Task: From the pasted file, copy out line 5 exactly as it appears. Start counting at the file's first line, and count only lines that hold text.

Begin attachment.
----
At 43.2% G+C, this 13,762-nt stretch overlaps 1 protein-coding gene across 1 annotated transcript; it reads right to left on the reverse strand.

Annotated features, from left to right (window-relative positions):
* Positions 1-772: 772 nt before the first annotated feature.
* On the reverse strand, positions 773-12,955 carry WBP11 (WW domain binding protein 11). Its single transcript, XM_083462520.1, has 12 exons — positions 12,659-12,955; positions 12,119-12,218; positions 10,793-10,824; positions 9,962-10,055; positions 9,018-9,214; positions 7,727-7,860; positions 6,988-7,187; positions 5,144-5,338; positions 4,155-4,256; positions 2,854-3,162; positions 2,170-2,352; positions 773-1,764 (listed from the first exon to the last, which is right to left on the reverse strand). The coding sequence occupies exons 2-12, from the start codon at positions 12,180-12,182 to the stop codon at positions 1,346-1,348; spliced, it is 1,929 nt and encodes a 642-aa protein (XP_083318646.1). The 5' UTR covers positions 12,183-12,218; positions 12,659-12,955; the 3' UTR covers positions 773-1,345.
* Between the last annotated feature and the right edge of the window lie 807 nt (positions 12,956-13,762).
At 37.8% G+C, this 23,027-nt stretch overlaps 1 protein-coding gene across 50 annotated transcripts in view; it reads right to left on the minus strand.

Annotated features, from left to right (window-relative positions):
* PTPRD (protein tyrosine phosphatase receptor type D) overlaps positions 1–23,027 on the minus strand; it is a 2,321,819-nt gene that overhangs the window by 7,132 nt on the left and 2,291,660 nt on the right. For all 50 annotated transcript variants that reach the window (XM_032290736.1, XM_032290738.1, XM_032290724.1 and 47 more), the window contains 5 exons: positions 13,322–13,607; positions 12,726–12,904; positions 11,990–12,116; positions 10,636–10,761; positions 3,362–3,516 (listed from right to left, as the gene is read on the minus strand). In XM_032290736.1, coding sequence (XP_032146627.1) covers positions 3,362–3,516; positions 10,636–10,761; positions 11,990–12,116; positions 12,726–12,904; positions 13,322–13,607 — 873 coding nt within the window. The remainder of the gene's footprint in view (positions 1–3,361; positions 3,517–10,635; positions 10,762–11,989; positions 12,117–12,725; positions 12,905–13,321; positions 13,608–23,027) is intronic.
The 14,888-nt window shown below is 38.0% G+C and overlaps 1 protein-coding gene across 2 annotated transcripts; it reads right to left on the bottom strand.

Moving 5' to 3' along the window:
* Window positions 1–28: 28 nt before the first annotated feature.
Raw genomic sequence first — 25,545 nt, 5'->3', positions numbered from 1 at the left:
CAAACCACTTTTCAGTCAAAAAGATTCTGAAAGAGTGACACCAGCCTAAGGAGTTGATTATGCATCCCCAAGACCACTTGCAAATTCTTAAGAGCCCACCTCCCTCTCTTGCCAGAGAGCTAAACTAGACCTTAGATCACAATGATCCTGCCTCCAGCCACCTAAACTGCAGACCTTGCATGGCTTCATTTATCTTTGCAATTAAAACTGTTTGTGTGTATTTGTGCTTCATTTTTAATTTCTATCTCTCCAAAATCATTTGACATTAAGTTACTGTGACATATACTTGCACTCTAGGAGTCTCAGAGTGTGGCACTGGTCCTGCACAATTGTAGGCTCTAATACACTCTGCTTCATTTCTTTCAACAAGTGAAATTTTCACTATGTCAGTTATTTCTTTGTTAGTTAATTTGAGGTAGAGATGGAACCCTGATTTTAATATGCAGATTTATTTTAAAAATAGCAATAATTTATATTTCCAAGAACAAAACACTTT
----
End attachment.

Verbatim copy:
* Between the last annotated feature and the right edge of the window lie 807 nt (positions 12,956-13,762).